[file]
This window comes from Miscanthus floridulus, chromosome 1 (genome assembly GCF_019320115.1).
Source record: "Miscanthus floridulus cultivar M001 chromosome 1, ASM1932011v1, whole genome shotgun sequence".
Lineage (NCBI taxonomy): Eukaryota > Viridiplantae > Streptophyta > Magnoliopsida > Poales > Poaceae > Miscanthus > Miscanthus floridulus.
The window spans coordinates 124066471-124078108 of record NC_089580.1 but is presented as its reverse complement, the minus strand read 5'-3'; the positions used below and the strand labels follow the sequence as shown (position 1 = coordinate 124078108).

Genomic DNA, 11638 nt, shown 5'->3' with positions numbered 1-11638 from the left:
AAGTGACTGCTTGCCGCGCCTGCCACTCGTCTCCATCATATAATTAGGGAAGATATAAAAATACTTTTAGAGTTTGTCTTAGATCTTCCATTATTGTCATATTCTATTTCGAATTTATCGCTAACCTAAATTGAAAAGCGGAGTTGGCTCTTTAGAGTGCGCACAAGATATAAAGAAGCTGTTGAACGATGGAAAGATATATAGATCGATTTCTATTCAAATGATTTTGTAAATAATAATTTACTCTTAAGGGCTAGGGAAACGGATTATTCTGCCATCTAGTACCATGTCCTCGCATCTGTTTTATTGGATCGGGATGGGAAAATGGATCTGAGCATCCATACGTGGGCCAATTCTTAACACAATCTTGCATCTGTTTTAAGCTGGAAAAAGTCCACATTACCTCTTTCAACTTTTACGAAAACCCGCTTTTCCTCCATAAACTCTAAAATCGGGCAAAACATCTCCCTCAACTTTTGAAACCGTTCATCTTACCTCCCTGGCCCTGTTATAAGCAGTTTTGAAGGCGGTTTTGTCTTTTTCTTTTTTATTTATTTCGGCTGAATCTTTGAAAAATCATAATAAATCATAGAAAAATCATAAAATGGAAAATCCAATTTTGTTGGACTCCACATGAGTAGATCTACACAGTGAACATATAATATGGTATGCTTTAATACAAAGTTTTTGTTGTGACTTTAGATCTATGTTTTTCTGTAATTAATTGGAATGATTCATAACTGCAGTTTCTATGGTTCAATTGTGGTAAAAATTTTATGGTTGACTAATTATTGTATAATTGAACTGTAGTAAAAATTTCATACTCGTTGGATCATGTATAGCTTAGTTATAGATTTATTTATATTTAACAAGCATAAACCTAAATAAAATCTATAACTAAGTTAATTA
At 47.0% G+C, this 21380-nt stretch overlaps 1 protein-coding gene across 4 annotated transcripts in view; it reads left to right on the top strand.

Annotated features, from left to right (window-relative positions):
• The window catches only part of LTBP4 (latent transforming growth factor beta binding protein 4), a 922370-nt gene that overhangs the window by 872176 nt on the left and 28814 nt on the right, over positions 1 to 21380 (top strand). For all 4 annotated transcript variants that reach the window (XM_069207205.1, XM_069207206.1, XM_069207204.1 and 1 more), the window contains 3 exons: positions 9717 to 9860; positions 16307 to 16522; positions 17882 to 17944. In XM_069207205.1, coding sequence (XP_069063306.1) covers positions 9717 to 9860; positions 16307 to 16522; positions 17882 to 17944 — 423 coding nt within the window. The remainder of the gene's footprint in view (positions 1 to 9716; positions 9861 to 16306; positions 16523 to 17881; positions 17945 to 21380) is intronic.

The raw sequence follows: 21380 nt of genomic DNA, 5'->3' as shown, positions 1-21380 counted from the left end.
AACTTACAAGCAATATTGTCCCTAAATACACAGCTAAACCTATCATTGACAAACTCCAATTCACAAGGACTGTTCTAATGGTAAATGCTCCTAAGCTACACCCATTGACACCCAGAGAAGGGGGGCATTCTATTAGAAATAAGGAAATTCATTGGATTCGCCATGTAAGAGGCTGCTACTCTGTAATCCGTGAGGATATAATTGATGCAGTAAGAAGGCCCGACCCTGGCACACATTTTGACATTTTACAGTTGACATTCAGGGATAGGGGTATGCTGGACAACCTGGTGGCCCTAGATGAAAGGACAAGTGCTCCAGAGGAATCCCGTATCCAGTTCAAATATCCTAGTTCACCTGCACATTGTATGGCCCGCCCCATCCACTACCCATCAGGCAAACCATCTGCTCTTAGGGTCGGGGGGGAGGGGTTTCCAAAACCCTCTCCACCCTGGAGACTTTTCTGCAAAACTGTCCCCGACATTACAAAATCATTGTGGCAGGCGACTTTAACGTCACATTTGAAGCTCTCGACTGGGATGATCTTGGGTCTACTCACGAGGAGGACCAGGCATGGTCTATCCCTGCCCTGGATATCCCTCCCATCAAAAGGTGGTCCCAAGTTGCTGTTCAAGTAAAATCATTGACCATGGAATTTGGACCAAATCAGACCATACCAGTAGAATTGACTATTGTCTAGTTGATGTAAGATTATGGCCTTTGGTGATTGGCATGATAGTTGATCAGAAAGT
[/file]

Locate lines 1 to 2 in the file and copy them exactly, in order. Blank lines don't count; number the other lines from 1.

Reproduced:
This window comes from Miscanthus floridulus, chromosome 1 (genome assembly GCF_019320115.1).
Source record: "Miscanthus floridulus cultivar M001 chromosome 1, ASM1932011v1, whole genome shotgun sequence".